The Rwanda Development Board (RDB) has reassured tourist intending to visit sites in the Northern Province that despite wild fires that engulfed the edge of the park over the weekend, the Volcanoes National Park is safe to visit.
In a statement issued Monday by RDB, Rosette Rugamba the Deputy Chief Executive Officer (CEO) said that, “the area gutted by the fires is not in proximity of the gorilla habitat so tourism activities are going on as usual without any interruptions.”
Press reports indicated that hundreds of animals including rare mountain gorillas are fleeing Uganda and Rwanda to the Democratic Republic of Congo (DRC) following raging bush fires over the weekend.
The fires started on Sunday in the Northern Province mountainous bamboo-forested enclave that also straddles the DRC and Uganda. The ecological zone is home to the world’s 720 remaining mountain gorillas.
The RDB statement quoted Chief Park warden Prosper Uwingeli of the Volcanoes National Park as saying that the fire was suspected to have been sparked off by honey harvesters in Cyanika, Nyagahinga cell, which is 20 Km away from the closet Gorilla habitat.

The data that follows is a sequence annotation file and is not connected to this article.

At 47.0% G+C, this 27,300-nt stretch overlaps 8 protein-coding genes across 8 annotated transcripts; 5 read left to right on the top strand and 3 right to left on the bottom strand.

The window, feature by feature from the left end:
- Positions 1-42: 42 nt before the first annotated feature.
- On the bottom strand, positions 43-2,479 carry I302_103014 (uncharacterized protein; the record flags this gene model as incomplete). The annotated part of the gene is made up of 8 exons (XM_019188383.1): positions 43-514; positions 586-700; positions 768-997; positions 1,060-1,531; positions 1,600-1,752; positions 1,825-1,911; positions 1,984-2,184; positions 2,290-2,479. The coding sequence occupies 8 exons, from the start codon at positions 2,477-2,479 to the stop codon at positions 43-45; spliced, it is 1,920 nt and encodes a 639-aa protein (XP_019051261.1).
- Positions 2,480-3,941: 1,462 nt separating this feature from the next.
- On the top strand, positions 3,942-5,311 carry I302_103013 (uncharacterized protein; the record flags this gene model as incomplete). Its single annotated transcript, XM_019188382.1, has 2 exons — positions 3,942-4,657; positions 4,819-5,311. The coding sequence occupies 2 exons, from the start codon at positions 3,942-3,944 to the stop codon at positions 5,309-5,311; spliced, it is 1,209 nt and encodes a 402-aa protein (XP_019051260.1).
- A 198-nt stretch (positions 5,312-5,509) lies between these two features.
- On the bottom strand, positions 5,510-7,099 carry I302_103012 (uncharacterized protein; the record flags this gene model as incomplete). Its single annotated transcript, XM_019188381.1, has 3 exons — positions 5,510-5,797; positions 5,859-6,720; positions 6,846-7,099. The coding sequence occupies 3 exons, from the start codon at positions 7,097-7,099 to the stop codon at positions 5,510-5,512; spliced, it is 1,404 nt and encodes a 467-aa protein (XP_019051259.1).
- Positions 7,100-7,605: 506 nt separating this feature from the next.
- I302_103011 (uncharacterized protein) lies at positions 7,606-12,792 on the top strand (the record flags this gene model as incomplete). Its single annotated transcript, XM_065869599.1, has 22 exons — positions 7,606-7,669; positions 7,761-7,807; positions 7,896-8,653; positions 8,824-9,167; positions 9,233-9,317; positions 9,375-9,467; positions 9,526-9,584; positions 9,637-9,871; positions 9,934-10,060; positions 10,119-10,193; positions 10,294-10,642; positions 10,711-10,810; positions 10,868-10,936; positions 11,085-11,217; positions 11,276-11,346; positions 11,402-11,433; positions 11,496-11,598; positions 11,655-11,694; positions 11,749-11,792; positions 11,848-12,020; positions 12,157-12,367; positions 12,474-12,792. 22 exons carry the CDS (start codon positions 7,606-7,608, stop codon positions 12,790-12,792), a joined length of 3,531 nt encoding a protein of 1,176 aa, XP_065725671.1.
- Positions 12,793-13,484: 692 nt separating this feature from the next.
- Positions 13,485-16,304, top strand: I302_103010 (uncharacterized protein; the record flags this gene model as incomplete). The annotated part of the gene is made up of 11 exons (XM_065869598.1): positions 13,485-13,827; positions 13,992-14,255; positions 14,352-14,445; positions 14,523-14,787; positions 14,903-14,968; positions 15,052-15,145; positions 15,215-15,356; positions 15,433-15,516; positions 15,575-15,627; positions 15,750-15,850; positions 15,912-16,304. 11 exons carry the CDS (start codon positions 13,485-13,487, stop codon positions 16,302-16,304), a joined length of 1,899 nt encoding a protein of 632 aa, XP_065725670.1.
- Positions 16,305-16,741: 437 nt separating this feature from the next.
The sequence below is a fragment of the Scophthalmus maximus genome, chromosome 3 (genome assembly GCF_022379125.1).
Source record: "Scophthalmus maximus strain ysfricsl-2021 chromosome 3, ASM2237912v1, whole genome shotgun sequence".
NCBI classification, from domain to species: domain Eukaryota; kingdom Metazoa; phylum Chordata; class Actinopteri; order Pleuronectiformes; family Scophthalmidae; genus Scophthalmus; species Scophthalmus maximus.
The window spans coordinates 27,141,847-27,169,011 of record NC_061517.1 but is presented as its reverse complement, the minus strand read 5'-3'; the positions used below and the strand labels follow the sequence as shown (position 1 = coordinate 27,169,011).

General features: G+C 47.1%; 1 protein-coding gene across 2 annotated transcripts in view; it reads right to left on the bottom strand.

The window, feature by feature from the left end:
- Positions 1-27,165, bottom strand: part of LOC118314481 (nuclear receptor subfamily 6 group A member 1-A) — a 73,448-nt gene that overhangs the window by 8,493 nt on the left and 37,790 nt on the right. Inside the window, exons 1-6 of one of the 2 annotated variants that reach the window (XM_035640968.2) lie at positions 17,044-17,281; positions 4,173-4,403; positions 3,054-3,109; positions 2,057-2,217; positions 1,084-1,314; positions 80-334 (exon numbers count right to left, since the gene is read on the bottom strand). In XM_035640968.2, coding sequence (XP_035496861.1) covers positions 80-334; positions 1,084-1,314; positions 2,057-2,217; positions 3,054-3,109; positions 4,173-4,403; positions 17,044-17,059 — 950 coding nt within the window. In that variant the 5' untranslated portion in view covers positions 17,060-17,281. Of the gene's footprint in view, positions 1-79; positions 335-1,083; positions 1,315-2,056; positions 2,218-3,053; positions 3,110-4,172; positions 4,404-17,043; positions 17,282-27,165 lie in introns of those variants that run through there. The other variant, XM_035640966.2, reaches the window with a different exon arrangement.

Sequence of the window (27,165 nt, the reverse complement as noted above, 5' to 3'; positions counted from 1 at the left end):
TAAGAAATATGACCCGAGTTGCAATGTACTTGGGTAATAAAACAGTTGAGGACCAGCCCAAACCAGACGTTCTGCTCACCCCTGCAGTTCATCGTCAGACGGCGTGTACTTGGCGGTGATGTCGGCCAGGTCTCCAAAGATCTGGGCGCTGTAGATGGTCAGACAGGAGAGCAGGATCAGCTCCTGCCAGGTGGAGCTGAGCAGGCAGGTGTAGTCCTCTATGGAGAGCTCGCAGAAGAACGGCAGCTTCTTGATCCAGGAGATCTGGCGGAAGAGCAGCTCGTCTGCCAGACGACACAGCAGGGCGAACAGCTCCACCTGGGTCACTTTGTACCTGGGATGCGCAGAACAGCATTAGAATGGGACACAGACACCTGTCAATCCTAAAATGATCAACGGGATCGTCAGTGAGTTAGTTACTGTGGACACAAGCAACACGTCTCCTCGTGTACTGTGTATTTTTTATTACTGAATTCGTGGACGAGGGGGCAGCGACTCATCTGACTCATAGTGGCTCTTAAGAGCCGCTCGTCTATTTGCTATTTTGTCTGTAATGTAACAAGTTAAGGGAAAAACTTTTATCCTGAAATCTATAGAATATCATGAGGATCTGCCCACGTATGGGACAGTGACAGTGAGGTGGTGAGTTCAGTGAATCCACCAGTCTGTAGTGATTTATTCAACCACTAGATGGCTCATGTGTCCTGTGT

The statement also said that there are concerted efforts from government agencies including the army, the fire brigade the police and air force helicopter with aerial water pumping system have been applied to stop the fire from spreading further.
RDB officials also said that through the Trans-boundary Collaboration, efforts to stop the fire, are still going on and respective wildlife agencies in Uganda and the DRC have been alerted and.
”Combined efforts are underway to stop the fire completely,” the statement said.
Moses Mapesa, the operations Director of Uganda Wildlife Authority (UWA) is quoted in the Ugandan press as saying, “We are working with the respective armies in Uganda and Rwanda and other stakeholders to manage the situation.”
Despite the immediate damage, Mapesa was however quoted saying that the fires in the long run, “help the system get rid of excessive biomass and dangerous species like some fungi, thus giving way for better and healthier species to emerge.”
The tourism sector is the country’s number one foreign exchange earner attracting 980,577 visitors last year and fetching $209 million as revenue receipts.